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The source of this question comes from an undergraduate course I am taking, which covers an introduction to the analysis of algorithms. This is not for homework, but rather a question asked in CLRS.

You have a slow machine running at $x$ MIPS, and a fast machine running at $y$ MIPS. You also have two algorithms of the same class, but different running time complexities: one "slow" algorithm runs at $T(n) = c_1n^2$ whereas a "fast" algorithm runs at $T(n) = c_2n \log n$.

You execute the slow algorithm on the fast machine, and the fast algorithm on the slow machine. What is the largest value of n such that the fast machine running the slow algorithm beats the slow machine running the fast algorithm?

My solution so far:

Find the set of all $n$ such that $$\frac{c_2n\log n}{x} > \frac{c_1n^2}{y}$$ where $n$ is a natural number.

This is my work thus far:

$$\{n : \frac{c_2 n \log_2 n}{x} > \frac{c_1 n^2}{y}, n \in \mathbb{N}\} = \{n : n < \frac{c_2 y}{c_1 x} \log_2 n, n \in \mathbb{N}\}$$

The only solution that comes to mind now is to plug-n-chug all values of $n$ until I find the first n where

$$n < \frac{c_2y}{c_1x}\log(n)$$

no longer holds.

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This is really more a question of mathematics than a question of computer science. If you replace $n$ with $x$ then you have a transcendental equation over the reals, which you can't really reduce to a closed-form solution for $x$. Once you find an $x$, your answer is $x$ rounded down to the nearest integer. In other words, "plug-n-chug" or "guess-and-check" is just about as good as you can do in the general case. This usually manifests as either graphical or numerical methods. –  Patrick87 Sep 18 '12 at 15:40
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1 Answer

Consider your last inequality:

$\qquad \displaystyle n < \frac{c_2y}{c_1x}\log(n)$

Now, $C\log n$ with $C = \frac{c_2y}{c_1x}$ is a concave function. Therefore, there are at most two intersections, and only one of them is interesting for you; that is, solve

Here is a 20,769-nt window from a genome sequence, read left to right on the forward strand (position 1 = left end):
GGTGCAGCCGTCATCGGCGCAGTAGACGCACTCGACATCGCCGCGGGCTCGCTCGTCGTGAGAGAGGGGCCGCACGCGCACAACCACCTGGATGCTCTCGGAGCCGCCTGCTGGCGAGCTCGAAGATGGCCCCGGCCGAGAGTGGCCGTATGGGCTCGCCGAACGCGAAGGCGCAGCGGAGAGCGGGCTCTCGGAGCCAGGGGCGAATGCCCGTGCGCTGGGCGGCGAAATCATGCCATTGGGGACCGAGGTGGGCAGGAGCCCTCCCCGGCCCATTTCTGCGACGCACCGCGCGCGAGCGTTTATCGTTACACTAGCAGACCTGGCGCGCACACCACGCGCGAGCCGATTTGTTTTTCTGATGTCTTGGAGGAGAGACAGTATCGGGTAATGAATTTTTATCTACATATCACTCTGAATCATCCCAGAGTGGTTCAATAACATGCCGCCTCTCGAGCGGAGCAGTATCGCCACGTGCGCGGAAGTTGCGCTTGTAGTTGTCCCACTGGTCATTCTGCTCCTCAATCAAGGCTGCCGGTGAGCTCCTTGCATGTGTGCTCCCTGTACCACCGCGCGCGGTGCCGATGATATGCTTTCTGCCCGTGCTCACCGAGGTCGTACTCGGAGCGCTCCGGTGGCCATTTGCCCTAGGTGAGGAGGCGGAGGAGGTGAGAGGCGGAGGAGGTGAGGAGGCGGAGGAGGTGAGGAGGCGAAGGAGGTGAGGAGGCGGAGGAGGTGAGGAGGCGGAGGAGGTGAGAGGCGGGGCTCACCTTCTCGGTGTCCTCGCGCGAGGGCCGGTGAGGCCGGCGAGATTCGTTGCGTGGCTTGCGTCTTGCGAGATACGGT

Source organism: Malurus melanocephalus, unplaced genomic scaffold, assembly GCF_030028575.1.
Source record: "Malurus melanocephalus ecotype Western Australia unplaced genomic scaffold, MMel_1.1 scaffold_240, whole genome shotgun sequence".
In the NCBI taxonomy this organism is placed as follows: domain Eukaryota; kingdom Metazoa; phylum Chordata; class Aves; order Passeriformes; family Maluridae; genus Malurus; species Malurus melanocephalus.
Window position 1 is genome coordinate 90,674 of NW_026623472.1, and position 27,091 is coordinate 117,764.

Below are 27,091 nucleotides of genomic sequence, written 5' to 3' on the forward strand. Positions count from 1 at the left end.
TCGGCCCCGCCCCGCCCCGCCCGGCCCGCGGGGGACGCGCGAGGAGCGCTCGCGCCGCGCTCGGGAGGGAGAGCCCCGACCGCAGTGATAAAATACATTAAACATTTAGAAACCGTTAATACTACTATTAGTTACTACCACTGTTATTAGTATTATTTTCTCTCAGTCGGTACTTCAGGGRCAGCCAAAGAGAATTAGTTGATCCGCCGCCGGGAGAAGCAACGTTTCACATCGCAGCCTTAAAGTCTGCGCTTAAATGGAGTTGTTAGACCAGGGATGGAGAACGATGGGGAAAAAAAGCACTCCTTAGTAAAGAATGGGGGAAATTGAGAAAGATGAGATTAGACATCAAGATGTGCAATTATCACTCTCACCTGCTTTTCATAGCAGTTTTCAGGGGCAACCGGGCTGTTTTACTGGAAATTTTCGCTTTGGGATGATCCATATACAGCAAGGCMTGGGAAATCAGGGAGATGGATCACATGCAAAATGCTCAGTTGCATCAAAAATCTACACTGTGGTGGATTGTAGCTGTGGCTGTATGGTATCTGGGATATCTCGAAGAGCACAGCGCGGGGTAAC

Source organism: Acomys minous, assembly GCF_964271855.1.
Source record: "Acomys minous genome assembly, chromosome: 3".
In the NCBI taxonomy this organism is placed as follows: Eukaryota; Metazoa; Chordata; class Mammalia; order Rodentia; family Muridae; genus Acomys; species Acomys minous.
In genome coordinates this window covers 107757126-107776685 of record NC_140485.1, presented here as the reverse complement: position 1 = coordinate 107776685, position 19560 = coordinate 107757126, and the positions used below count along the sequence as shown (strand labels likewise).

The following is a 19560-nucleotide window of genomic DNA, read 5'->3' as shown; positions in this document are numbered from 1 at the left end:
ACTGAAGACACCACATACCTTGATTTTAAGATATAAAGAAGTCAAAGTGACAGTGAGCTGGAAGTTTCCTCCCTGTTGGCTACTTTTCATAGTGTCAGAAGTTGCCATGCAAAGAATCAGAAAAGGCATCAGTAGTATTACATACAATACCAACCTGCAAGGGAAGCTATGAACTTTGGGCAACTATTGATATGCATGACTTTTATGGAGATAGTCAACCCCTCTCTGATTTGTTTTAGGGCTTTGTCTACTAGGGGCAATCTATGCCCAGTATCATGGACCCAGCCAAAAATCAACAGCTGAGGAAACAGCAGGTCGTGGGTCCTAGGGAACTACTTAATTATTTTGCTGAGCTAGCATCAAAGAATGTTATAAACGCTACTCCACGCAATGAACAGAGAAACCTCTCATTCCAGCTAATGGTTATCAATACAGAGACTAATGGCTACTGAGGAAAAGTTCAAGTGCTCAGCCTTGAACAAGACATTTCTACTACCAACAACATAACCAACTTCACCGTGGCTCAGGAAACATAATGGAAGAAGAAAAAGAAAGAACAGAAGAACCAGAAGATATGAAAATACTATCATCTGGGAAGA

$\qquad \displaystyle n = C\log(n)$

and find out which algorithm is faster in which interval by simply calculating the respective function values at some point in the respective interval.

It is true that solving this equality explicitly is hard/impossible. For some fixed $C$, computer algebra gives you an expression in a well-known function; interesting (real) intersection turns out to be at

$\qquad \displaystyle n = e^{-W_{-1}(-\frac{\ln 2}{C})}$

if $C \geq e \ln 2$, with $W_k$ the analytic continuation of the product log function. This function does not have a nice closed form, but it can be evaluated numerically for given $C$; for instance, you get $\approx 116,74$ for $C=17$.

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Just making sure: did you interpret my equation as having the natural log or log-base-2? I should clarify that every instance of log(n) is of base 2, and will modify the question appropriately. –  torik Sep 19 '12 at 13:30
    
In CS, we usually use $\log = \log_2$, whereas mathematicians assume $\log = \ln$. Therefore, where I use $\log$ it's to base $2$, exceptions are noted. This is (probably) where $\ln 2$ comes from in the result. –  Raphael Sep 19 '12 at 21:12
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